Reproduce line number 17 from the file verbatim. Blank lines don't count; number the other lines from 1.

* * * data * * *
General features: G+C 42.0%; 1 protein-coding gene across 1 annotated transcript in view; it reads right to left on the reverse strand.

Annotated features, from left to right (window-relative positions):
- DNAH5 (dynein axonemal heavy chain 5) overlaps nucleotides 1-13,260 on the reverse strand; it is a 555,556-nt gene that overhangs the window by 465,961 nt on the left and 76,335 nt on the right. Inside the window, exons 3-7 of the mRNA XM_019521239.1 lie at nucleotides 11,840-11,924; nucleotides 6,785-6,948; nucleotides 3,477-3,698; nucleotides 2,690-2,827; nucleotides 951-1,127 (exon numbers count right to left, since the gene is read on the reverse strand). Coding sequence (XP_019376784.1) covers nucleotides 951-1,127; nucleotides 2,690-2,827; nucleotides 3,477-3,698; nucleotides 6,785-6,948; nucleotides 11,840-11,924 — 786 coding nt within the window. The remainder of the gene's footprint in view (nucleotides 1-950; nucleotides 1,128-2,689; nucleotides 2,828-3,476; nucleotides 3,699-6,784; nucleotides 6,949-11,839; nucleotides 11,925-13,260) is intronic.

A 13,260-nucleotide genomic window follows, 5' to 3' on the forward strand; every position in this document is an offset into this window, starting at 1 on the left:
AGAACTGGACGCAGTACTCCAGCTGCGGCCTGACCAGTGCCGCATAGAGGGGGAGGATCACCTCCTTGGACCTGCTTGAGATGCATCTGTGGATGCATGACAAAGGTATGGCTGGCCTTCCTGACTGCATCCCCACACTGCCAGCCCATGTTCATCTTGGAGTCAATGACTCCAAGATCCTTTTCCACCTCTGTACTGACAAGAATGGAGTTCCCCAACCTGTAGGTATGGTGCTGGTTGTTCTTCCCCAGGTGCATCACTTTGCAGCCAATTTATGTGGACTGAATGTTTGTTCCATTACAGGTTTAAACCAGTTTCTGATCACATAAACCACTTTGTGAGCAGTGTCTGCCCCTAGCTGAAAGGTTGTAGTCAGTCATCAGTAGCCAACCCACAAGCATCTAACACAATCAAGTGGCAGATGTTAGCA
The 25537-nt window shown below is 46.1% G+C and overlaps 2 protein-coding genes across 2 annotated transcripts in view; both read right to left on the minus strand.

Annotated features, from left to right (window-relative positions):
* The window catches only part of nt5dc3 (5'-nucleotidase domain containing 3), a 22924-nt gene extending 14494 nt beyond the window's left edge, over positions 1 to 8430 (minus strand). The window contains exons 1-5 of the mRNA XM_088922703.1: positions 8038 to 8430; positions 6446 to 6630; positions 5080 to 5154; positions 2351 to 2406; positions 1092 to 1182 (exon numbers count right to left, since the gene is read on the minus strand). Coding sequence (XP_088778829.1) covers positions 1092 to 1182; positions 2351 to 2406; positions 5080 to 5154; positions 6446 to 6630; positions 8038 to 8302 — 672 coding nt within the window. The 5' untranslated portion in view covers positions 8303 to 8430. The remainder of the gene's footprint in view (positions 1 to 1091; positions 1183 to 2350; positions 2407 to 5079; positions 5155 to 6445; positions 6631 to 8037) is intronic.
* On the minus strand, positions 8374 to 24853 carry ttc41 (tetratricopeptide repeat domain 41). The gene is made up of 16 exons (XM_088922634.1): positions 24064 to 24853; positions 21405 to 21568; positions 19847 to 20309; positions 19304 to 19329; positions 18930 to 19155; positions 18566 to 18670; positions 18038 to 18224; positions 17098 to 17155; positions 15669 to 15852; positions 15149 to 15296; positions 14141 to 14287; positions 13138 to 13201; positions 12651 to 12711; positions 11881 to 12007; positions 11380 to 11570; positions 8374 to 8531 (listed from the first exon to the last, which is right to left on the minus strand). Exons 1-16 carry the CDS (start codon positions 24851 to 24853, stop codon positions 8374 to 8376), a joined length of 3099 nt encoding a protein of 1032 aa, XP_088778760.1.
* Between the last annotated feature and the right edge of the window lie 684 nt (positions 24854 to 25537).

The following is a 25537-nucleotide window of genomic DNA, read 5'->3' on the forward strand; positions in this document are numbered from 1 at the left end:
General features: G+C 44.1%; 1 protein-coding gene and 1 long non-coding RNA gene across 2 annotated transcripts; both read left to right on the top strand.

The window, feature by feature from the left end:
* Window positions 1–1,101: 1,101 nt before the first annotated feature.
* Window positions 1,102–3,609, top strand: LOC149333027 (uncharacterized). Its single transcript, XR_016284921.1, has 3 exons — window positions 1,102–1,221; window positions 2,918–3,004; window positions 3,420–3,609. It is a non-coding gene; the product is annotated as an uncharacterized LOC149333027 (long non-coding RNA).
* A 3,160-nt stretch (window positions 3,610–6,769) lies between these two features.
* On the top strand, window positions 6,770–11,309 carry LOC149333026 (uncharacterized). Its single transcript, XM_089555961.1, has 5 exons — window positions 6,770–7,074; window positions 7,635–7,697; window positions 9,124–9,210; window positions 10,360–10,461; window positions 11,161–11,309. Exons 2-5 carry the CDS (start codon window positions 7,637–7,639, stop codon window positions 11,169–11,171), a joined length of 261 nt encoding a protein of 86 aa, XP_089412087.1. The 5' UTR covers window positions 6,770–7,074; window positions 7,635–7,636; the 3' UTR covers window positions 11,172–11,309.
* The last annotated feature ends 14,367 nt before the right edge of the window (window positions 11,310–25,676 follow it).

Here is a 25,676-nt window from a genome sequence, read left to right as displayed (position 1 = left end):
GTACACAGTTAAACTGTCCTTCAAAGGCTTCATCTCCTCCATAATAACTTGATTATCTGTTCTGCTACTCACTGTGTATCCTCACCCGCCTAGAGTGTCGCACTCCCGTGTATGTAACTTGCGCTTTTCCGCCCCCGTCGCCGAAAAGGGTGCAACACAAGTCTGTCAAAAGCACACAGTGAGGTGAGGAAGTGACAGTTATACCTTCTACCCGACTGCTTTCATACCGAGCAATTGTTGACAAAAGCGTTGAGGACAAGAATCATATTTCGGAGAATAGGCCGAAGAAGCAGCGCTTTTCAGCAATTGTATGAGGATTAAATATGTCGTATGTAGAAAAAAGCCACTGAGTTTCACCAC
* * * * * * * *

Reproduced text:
* On the top strand, window positions 6,770–11,309 carry LOC149333026 (uncharacterized). Its single transcript, XM_089555961.1, has 5 exons — window positions 6,770–7,074; window positions 7,635–7,697; window positions 9,124–9,210; window positions 10,360–10,461; window positions 11,161–11,309. Exons 2-5 carry the CDS (start codon window positions 7,637–7,639, stop codon window positions 11,169–11,171), a joined length of 261 nt encoding a protein of 86 aa, XP_089412087.1. The 5' UTR covers window positions 6,770–7,074; window positions 7,635–7,636; the 3' UTR covers window positions 11,172–11,309.